The UK’s offshore regulator has published details of the companies which have secured licence offers as part of its latest North Sea Licensing Round.
Announced on Monday by the North Sea Transition Authority (NSTA) the 27 new licences offered are the first batch to be awarded from 115 applications made as part of the 33rd Licensing Round.
The first tranche covers 55 blocks across the central and northern North Sea, and west of Shetland. Additionally six further blocks, which were also ready to be offered, have been merged into five existing licences.
New data shows 14 companies and their subsidiaries have been offered acreage – including several joint ventures – and with a variety of firm and contingent work commitments.
The blocks awarded were identified as not requiring further assessment and prioritised above other applications to prioritised “because they have the potential to go into production more quickly than others,” the regulator said.
It hopes the advance will “let operators press ahead with their plans to explore and develop oil and gas resources”.
A breakdown of licence offers by North Sea area is below.
Central North Sea
Companies which have received offers the central region include Shell, Equinor, Ithaca and TotalEnergies, among others.
Shell secured a series of offers across the area, including around its operating Pierce and Jackdaw fields and the Shearwater hub.
A Shell spokesperson told Energy Voice: “We are pleased to confirm that Shell UK has been awarded a number of exploration licenses in the UK’s 33rd Licensing Round. New exploration is important to back up the key role domestic oil and gas production plays in delivering security of energy supply to the UK.
“It also supports Shell’s aim to deliver more value with less emissions as we continue our journey towards becoming a net-zero emissions energy business by 2050.”
Anasuria Hibiscus also secured offers around the north of Block 15, close to licences connected with its proposed Marigold Cluster, and another offer to merging 15/12a with the existing P2518 licence.
Ping Petroleum has been offered a new permit at Block 21/2a, next to its Avalon development at 21/6b.
At Block 16 Finder Energy has secured a licence at Boaz with Equinor. CEO Damon Neaves said: “Boaz is an exciting prospect because of its potential size and our partnership with Equinor on this license opens up development pathways linked to gas markets in Western Europe.”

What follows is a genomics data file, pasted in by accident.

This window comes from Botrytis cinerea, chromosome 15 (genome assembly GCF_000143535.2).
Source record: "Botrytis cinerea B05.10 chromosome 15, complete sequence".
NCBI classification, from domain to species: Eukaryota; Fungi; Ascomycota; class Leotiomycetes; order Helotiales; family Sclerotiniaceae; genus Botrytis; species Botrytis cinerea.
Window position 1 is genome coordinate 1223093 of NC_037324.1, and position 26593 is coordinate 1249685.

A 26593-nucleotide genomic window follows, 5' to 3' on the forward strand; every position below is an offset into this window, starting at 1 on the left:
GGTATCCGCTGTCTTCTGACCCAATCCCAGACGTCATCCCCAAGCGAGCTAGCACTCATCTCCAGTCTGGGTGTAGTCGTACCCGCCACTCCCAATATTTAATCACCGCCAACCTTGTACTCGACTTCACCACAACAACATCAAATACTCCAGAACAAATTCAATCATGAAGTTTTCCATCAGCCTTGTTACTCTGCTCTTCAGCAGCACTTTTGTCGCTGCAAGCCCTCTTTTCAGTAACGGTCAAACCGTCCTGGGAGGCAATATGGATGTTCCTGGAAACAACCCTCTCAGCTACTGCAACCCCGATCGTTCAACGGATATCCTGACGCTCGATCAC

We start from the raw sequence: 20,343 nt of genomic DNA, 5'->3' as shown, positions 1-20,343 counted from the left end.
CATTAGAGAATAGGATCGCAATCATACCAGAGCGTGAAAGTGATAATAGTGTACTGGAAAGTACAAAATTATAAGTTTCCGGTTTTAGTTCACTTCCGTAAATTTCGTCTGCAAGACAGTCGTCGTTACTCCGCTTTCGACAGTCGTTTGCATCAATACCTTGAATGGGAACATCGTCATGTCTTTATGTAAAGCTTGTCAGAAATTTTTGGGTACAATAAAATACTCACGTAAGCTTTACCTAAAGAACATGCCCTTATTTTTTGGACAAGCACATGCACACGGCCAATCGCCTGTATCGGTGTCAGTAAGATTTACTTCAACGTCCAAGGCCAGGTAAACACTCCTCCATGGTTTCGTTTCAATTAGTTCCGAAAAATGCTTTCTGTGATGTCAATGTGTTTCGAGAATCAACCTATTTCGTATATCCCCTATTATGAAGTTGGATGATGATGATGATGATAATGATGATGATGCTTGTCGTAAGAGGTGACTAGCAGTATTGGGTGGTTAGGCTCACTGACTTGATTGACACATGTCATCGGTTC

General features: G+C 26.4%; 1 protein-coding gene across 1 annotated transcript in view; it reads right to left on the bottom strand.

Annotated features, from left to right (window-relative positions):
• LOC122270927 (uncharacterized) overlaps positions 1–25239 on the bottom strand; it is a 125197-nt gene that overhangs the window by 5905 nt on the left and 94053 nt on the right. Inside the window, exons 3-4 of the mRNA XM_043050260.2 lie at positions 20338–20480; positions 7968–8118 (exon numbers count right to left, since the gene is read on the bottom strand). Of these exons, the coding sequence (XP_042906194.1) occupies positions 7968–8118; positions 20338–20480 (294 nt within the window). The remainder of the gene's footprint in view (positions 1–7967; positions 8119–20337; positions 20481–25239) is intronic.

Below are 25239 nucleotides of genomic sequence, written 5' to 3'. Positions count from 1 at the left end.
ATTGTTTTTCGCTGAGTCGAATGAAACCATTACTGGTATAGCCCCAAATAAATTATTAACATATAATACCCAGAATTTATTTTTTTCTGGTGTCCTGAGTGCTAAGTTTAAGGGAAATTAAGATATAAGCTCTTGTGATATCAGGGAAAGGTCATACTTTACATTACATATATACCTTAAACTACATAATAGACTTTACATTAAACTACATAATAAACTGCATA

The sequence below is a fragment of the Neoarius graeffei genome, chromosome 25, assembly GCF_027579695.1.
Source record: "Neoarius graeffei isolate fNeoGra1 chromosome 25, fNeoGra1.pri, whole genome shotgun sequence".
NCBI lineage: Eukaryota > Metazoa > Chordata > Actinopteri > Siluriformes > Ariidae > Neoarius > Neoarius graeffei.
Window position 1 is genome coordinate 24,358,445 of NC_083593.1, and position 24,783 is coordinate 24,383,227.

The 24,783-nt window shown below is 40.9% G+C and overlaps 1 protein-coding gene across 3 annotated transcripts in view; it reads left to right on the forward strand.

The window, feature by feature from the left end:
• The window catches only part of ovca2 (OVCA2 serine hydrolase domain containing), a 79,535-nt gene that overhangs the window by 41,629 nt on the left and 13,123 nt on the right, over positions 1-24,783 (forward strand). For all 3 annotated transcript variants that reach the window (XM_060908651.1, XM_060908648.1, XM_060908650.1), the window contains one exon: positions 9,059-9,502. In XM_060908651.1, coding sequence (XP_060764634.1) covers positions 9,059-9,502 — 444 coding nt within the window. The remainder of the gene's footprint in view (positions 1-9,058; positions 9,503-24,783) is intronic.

The company expects to provide a full update on the project “soon”.
Eni meanwhile has been offered several licences across the southern area, including near the producing Auk field.
In Block 23 TotalEnergies and BP have been awarded the opportunity to merge two further blocks into the P2544 licence awarded in 2020.
Ithaca too has picked up several offers across the region, some which include areas next to the Greater Stella Area and the producing Vorlich field in Block 30.
Tangram Energy has seen further area added to its P2517 licence containing the undeveloped Thunderball discovery in the Moray Firth.
Through its acquisition of Tailwind, Serica Energy has also secured a 100% interest in Block 29/2a, and will carry out studies to determine the feasibility of re-developing the decommissioned Kyle using a tie-back to the Triton FPSO vessel via the Bittern field.
Northern North Sea
In the northern sector Ping Petroleum has been provisionally awarded acreage around the Hutton fields, west of the extensive Brent field in Block 211.
Adjacent to that Bridge Petroleum has secured another licence bordering its proposed Galapagos development (formerly North West Hutton).
DNO has been awarded a large parcel around the Bruce field across Block 9, in partnership with Norwegian-focused producer Aker BP.
This lies next to a separate offer to Equinor on the UK-Norwegian border at 9/10a.
Equinor confirmed it had been awarded a total of three operated licences at J-structure, Bluebeard, Burdock in addition to one as a partner with Finder.
“The offered licences, which are all located in the Northern North Sea, expand upon Equinor’s current positions in the North Sea and are in line with Equinor’s strategy to prioritise infrastructure-led and cross-border exploration and developments,” the company said.
West of Shetland
West of Shetland, explorer Athena has scooped a range of potential offers in partnership with Triangle Energy. The company, which is focused on “new and underexplored plays” in Atlantic seaboard basins, already has four innovate licences in the region secured in a 2020 round.
In a statement, the company told Energy Voice: “Athena continues to build an inventory of UKCS gas opportunities which we believe will help maintain the energy security of the UK as it moves through the energy transition.”
Shell also has potential new acreage at Block 204, near to the eponymous BP-operated project in which it is a sizable stakeholder.
Much larger areas have also been offered to the supermajor further to the north across Blocks 214 and 208.